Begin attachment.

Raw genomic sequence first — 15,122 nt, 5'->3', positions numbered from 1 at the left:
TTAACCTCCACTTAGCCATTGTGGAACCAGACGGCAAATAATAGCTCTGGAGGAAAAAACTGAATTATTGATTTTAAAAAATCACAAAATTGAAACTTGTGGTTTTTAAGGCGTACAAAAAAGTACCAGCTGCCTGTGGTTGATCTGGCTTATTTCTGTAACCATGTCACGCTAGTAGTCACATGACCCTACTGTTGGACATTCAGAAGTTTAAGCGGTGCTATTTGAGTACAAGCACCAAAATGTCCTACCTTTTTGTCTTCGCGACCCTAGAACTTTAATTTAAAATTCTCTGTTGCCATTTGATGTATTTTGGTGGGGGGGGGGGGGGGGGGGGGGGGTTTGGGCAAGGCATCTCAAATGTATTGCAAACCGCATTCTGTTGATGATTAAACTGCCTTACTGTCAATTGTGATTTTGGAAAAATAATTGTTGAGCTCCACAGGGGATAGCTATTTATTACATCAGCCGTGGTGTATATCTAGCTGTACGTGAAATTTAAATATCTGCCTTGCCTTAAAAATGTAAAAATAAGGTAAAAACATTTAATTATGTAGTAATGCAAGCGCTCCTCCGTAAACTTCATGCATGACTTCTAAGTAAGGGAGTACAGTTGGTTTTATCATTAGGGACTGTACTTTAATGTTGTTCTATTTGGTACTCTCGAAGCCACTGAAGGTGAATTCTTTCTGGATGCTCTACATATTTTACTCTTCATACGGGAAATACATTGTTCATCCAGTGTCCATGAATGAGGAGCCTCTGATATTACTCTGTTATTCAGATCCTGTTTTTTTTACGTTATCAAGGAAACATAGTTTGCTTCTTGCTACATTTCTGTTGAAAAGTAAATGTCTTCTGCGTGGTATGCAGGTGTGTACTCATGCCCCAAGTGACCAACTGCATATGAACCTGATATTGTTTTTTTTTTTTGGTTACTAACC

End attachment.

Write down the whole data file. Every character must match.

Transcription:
Raw genomic sequence first — 15,122 nt, 5'->3', positions numbered from 1 at the left:
TTAACCTCCACTTAGCCATTGTGGAACCAGACGGCAAATAATAGCTCTGGAGGAAAAAACTGAATTATTGATTTTAAAAAATCACAAAATTGAAACTTGTGGTTTTTAAGGCGTACAAAAAAGTACCAGCTGCCTGTGGTTGATCTGGCTTATTTCTGTAACCATGTCACGCTAGTAGTCACATGACCCTACTGTTGGACATTCAGAAGTTTAAGCGGTGCTATTTGAGTACAAGCACCAAAATGTCCTACCTTTTTGTCTTCGCGACCCTAGAACTTTAATTTAAAATTCTCTGTTGCCATTTGATGTATTTTGGTGGGGGGGGGGGGGGGGGGGGGGGGTTTGGGCAAGGCATCTCAAATGTATTGCAAACCGCATTCTGTTGATGATTAAACTGCCTTACTGTCAATTGTGATTTTGGAAAAATAATTGTTGAGCTCCACAGGGGATAGCTATTTATTACATCAGCCGTGGTGTATATCTAGCTGTACGTGAAATTTAAATATCTGCCTTGCCTTAAAAATGTAAAAATAAGGTAAAAACATTTAATTATGTAGTAATGCAAGCGCTCCTCCGTAAACTTCATGCATGACTTCTAAGTAAGGGAGTACAGTTGGTTTTATCATTAGGGACTGTACTTTAATGTTGTTCTATTTGGTACTCTCGAAGCCACTGAAGGTGAATTCTTTCTGGATGCTCTACATATTTTACTCTTCATACGGGAAATACATTGTTCATCCAGTGTCCATGAATGAGGAGCCTCTGATATTACTCTGTTATTCAGATCCTGTTTTTTTTACGTTATCAAGGAAACATAGTTTGCTTCTTGCTACATTTCTGTTGAAAAGTAAATGTCTTCTGCGTGGTATGCAGGTGTGTACTCATGCCCCAAGTGACCAACTGCATATGAACCTGATATTGTTTTTTTTTTTTGGTTACTAACC